For both bracelet and necklace, you can follow the same steps to make the finished piece:

Find the center link in your piece of chain.

Choose the tassel you want to have as the centerpiece of the finished jewelry item.

Use flat nose / chain nose pliers to twist open the tassel’s jump ring.

(Be careful the opened jump ring doesn’t slip out of the tassel – it can be tricky to thread it back into the tassel!)

Thread the tassel’s jump ring onto the center link of your chain, and twist the jump ring shut:
Making jewelry with handmade tassels - Colorful Tassel Jewelry - tutorial by Rena Klingenberg

Add a tassel on each side of the first tassel:
Adding more tassels - Colorful Tassel Jewelry - tutorial by Rena Klingenberg

Keep adding tassels, building outward from the center:

Keep adding tassels - Colorful Tassel Jewelry - tutorial by Rena Klingenberg

When you’ve added all the tassels you wish, attach a jump ring to each end of your chain.

On one of these jump rings, attach your clasp.

The jump ring on the other end of the chain will be where you hook your clasp to close the bracelet or necklace:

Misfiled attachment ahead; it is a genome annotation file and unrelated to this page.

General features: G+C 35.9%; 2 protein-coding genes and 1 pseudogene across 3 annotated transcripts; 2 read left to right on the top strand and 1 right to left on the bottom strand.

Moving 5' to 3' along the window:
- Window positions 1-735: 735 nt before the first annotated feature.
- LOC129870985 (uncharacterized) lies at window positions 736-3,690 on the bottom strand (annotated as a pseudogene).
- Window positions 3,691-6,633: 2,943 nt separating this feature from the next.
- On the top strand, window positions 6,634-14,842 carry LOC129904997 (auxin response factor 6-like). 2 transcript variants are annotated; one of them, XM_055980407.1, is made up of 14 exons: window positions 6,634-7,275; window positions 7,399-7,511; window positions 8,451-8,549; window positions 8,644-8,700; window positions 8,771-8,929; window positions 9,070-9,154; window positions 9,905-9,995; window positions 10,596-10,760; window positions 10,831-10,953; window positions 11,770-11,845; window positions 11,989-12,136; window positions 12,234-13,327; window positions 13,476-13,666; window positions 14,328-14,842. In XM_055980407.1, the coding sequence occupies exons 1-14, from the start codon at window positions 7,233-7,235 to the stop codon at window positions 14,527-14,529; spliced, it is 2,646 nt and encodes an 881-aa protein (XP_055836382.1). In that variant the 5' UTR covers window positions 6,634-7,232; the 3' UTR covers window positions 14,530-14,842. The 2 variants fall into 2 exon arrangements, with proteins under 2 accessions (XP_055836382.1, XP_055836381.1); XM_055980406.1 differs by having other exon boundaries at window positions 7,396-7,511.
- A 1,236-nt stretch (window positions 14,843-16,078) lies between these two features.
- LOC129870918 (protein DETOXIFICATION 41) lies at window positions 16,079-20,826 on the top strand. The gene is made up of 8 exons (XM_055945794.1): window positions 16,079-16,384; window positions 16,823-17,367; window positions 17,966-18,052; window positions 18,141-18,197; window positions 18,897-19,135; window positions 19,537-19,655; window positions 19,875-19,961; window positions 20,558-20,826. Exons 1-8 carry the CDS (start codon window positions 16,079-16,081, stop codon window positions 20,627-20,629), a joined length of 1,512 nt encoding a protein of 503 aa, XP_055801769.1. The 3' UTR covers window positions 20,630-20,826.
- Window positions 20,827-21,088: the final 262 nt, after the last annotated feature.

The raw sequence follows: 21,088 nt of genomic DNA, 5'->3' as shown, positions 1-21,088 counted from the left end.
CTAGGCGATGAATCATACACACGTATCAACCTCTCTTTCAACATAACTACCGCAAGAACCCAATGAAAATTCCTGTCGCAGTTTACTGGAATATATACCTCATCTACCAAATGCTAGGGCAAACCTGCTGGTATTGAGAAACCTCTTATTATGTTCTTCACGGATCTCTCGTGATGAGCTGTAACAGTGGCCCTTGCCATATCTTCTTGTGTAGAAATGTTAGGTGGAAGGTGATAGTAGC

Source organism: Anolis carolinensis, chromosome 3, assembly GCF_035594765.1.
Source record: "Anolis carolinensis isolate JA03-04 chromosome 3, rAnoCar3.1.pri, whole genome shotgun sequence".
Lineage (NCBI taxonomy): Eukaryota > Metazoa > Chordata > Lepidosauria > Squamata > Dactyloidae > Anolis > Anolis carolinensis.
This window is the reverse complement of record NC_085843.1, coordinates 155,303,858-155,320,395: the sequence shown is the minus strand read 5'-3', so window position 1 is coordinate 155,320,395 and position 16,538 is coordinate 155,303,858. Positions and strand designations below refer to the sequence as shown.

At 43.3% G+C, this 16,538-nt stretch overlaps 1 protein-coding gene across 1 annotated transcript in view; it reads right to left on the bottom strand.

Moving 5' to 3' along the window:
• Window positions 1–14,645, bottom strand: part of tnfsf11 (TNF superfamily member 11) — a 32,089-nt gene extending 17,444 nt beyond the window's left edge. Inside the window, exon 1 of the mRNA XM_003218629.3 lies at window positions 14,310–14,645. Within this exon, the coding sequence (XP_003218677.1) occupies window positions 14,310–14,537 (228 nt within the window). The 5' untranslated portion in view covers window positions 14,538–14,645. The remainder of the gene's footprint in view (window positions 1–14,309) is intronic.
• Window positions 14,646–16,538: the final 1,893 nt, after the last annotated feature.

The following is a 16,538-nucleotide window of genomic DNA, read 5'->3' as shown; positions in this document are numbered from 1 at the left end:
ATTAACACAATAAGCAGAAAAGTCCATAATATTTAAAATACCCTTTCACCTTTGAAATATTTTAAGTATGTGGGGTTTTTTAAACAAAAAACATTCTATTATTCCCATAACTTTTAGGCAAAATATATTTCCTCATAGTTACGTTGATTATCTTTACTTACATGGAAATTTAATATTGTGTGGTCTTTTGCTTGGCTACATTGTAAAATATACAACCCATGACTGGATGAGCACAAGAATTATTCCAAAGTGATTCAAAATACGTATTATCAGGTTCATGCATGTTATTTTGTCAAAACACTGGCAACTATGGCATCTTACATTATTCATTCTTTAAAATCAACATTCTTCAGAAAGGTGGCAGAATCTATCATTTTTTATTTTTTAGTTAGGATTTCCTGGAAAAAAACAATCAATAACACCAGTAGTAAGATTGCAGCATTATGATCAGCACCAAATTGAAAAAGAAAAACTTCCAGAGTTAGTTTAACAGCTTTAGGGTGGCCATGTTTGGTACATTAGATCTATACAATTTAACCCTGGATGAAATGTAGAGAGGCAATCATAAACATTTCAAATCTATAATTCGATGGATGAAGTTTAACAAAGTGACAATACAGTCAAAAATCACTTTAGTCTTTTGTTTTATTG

Finished clasp for Colorful Tassel Jewelry - tutorial by Rena Klingenberg

Now your finished colorful tassel jewelry might look something like this:

Colorful Tassel Jewelry - tutorial by Rena Klingenberg

Colorful Tassel Jewelry - tutorial by Rena Klingenberg

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  • Diana Redlin says:

    Lovely, lovely Rena.
    I have had tassels on my mind lately.
    I happened upon a 24″ braided trim with lovely tassels on it. I just like to look at it waiting for the inspiration to come.
    I also found out that tassel makers do not share their designs and guard that they never are used by another tassel house.
    So sharing is quite nice. And the colors are so vibrant too.
    Thank you so much for showing your tassel making skill.
    All the best,
    Diana

  • Tyronda Carr says:

    Awesome! I will be trying this and will let you know how it turns out.

    Tyronda

  • Tamara says:

    Oh, Rena, I love this idea!!! Thank you! Seeing that rainbow of colours just makes my heart sing (like when I found my pkg. of skeins of thread)! I did and still do love those embroidered peasant blouses, and learned embroidery as a child from an elderly aunt, so I have an affinity for embroidery floss. And it’s not as fine as thread, so a little easier on the eyes to work with. These tassles are so pretty, I’m definitely going to have to include some in my pieces!

  • Jane says:

    Rena,
    I love your tutorials–they are so clear and easy to follow. Thank you!
    The tassels are adorable, and the wire wrap creates a fun distinction and uniqueness. I’ve been wondering how to make tassels for some scarves I’ve just knitted, and this tutorial inspires me!